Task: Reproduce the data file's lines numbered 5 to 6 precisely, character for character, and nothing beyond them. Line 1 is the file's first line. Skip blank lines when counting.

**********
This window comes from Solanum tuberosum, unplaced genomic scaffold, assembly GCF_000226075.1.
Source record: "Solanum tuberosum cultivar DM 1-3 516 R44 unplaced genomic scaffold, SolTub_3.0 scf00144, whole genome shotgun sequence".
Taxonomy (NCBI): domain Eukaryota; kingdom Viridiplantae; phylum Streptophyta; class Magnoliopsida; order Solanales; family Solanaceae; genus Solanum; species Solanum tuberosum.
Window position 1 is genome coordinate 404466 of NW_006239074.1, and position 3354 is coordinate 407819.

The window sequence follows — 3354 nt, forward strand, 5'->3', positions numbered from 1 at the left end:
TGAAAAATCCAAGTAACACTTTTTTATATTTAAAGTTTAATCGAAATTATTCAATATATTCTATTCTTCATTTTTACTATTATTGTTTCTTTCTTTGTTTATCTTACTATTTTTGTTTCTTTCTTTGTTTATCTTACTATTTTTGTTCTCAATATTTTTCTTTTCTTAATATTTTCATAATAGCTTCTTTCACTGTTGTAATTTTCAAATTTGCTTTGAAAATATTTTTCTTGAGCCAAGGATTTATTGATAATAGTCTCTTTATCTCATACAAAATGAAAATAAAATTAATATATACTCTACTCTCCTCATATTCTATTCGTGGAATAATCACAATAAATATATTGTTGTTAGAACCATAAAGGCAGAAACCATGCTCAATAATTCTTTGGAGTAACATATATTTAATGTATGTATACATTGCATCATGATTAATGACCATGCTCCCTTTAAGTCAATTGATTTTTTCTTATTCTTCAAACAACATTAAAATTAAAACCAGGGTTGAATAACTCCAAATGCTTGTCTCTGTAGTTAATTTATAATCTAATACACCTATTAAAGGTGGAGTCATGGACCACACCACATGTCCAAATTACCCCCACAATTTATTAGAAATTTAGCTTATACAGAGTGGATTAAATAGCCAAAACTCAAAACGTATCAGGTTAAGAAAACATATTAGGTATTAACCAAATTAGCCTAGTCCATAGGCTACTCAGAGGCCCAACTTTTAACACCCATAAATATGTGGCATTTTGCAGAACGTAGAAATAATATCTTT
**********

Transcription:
The window sequence follows — 3354 nt, forward strand, 5'->3', positions numbered from 1 at the left end:
TGAAAAATCCAAGTAACACTTTTTTATATTTAAAGTTTAATCGAAATTATTCAATATATTCTATTCTTCATTTTTACTATTATTGTTTCTTTCTTTGTTTATCTTACTATTTTTGTTTCTTTCTTTGTTTATCTTACTATTTTTGTTCTCAATATTTTTCTTTTCTTAATATTTTCATAATAGCTTCTTTCACTGTTGTAATTTTCAAATTTGCTTTGAAAATATTTTTCTTGAGCCAAGGATTTATTGATAATAGTCTCTTTATCTCATACAAAATGAAAATAAAATTAATATATACTCTACTCTCCTCATATTCTATTCGTGGAATAATCACAATAAATATATTGTTGTTAGAACCATAAAGGCAGAAACCATGCTCAATAATTCTTTGGAGTAACATATATTTAATGTATGTATACATTGCATCATGATTAATGACCATGCTCCCTTTAAGTCAATTGATTTTTTCTTATTCTTCAAACAACATTAAAATTAAAACCAGGGTTGAATAACTCCAAATGCTTGTCTCTGTAGTTAATTTATAATCTAATACACCTATTAAAGGTGGAGTCATGGACCACACCACATGTCCAAATTACCCCCACAATTTATTAGAAATTTAGCTTATACAGAGTGGATTAAATAGCCAAAACTCAAAACGTATCAGGTTAAGAAAACATATTAGGTATTAACCAAATTAGCCTAGTCCATAGGCTACTCAGAGGCCCAACTTTTAACACCCATAAATATGTGGCATTTTGCAGAACGTAGAAATAATATCTTT